Has the Pandemic caused Collective Trauma?

I have been writing and surfacing research about how traumatic the pandemic has become to so many individuals. We have seen a rise in mental health issues and related concerns that have had devastating impact to our students, families and our culture. In some ways the pandemic has trapped us into a state of isolation, helplessness and unpredictability. That kind of stress over time does have an effect on our ability to regulate, communicate and maintain any sense of well-being. 

As we have attempted to describe this I think we all lack precision and even a logical mentality as to what causes what. A friend and colleague, Dr. Sandra Bloom speaks to the trauma category of emotional allostatic load as chronic stress over time. The idea of collective trauma makes a lot of sense since this has been an ongoing phenomenon with no end in sight.

In a recent interview hosted by Mary Louise Kelly on NPR she speaks with some experts on this topic including one of the founding fathers of trauma, Dr. Bessel Van Der Kolk. I think the interview is helpful to listen to or read so as to understand some perspectives on the severity of what is going on in our brains and our processing of this pandemic. We know individuals are attempting to cope with all kinds of measures to maintain stability. Some of the coping mechanisms are not healthy such as excessive use of drugs and alcohol. I get the sense that all of us are using our own coping skills in different ways and at different times in our life experiences.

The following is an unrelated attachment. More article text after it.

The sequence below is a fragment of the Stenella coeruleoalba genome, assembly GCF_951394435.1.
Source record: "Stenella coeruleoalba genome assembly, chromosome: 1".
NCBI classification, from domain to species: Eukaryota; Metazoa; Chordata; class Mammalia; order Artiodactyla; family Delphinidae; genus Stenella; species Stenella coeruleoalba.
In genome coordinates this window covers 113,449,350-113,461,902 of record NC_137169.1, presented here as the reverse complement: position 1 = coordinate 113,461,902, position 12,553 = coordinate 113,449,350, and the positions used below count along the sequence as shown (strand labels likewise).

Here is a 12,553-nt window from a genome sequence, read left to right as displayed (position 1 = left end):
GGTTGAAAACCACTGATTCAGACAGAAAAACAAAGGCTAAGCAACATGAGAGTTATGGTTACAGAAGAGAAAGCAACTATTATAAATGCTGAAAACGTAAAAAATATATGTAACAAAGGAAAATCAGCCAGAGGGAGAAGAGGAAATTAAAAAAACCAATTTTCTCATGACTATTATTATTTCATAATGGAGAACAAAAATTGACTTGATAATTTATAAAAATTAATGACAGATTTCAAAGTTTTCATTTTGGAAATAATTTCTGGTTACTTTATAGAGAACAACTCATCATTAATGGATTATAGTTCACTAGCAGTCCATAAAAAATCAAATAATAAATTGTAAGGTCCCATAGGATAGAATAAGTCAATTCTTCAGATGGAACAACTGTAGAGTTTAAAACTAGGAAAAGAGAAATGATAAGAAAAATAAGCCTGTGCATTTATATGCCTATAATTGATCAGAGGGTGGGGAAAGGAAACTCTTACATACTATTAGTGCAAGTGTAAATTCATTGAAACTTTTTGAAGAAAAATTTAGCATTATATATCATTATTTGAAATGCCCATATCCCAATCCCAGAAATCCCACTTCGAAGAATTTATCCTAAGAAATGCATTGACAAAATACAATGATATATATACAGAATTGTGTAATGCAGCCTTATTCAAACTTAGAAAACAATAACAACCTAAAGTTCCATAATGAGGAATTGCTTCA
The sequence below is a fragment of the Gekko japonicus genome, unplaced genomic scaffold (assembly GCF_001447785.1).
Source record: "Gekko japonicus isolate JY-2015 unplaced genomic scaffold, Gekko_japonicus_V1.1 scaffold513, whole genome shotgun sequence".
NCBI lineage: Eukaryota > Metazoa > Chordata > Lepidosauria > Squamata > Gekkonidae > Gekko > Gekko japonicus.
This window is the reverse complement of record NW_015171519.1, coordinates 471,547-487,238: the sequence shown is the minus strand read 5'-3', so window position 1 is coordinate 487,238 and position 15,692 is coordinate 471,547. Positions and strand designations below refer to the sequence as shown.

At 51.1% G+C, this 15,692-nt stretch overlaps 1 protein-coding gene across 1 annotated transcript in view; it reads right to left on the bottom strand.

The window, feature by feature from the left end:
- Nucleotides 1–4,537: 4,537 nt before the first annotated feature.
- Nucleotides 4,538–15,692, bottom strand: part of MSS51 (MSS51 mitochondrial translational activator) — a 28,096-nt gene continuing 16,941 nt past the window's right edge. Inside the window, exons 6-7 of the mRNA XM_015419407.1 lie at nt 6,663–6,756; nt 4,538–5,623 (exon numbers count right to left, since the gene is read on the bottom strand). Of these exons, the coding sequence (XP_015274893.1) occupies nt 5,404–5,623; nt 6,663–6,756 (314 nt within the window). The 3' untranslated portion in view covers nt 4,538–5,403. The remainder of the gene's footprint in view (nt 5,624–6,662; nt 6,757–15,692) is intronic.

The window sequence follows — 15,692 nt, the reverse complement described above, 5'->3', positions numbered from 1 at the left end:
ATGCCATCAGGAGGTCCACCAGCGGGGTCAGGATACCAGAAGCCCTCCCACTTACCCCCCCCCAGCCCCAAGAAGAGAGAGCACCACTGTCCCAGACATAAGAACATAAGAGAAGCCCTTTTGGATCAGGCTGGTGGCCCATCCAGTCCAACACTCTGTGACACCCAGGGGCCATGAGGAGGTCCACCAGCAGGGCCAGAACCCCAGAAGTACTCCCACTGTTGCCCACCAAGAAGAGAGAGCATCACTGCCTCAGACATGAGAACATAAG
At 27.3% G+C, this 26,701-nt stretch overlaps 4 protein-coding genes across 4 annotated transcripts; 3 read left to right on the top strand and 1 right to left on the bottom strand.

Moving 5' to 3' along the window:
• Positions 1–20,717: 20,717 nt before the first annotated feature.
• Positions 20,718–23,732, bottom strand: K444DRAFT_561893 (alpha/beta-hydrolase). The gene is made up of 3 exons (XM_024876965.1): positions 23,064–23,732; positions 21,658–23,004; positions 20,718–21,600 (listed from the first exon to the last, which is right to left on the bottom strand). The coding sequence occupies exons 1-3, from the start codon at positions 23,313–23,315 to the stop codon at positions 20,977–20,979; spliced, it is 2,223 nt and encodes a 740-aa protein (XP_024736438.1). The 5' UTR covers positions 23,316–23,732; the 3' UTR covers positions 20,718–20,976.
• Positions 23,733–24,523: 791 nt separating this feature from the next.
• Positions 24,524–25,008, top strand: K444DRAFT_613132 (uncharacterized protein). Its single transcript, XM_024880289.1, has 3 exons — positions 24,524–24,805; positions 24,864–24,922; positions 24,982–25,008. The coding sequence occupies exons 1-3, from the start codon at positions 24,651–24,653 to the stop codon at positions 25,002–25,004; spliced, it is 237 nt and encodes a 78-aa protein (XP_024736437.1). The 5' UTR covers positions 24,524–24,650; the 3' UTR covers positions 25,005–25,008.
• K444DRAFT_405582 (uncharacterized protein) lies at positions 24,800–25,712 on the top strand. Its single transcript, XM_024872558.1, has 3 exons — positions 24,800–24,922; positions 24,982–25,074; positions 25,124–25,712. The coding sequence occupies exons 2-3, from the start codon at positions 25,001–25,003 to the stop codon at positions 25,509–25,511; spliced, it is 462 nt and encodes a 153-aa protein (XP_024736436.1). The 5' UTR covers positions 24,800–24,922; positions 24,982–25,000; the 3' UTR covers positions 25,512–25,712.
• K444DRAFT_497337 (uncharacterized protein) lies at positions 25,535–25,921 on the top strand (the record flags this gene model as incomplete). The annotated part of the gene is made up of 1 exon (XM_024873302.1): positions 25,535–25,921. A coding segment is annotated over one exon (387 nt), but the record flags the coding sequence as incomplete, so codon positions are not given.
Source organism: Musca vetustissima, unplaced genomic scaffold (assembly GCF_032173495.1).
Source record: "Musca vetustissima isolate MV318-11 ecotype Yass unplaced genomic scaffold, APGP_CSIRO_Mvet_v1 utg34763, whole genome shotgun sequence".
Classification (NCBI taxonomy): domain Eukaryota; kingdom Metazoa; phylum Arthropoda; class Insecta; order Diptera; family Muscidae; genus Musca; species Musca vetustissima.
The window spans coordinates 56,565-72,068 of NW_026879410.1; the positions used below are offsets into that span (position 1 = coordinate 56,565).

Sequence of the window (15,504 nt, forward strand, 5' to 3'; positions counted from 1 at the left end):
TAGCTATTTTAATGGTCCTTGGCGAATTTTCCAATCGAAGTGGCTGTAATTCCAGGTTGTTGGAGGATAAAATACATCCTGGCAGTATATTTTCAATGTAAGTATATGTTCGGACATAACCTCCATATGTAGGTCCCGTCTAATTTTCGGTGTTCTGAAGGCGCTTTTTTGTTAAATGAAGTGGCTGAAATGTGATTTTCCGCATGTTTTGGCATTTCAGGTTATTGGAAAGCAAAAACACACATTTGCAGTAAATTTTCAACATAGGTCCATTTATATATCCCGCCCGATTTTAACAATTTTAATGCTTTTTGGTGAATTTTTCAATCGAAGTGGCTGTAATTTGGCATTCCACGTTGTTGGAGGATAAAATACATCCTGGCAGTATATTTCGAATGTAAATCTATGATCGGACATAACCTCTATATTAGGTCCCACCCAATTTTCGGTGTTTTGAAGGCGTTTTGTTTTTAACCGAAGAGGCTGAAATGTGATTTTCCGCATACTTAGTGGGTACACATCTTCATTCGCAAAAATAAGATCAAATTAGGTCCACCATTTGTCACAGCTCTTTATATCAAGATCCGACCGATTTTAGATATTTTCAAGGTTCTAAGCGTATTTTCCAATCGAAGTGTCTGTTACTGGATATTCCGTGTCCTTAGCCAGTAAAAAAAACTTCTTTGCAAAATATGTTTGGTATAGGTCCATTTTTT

Here is the link to this interview. I think it is helpful to hear or read what some of our trusted experts are saying about the chronic impact of our traumatic experiences as we work through COVID-19.

Coronavirus Pandemic. Earth wears a Paper Face Mask to protect itself from the Coronavirus Pandemic.

As we continue to work through the impact of all that has happened, perhaps we can normalize its effect by understanding that this has been a long-term set of circumstances. We all can employ effective coping strategies, some that utilize how connected we are to a world that feels very small. Many are having these discussions with friends, co-workers and family members.

I think the idea of the collective and ongoing pandemic impact may be helpful to understand and get clarity on what we are all fighting through. That perspective alone may be helpful. It is also helpful to have conversations with others to bring connection, relationship and potential hope that we can and will get through this pandemic.

Gerry Vassar


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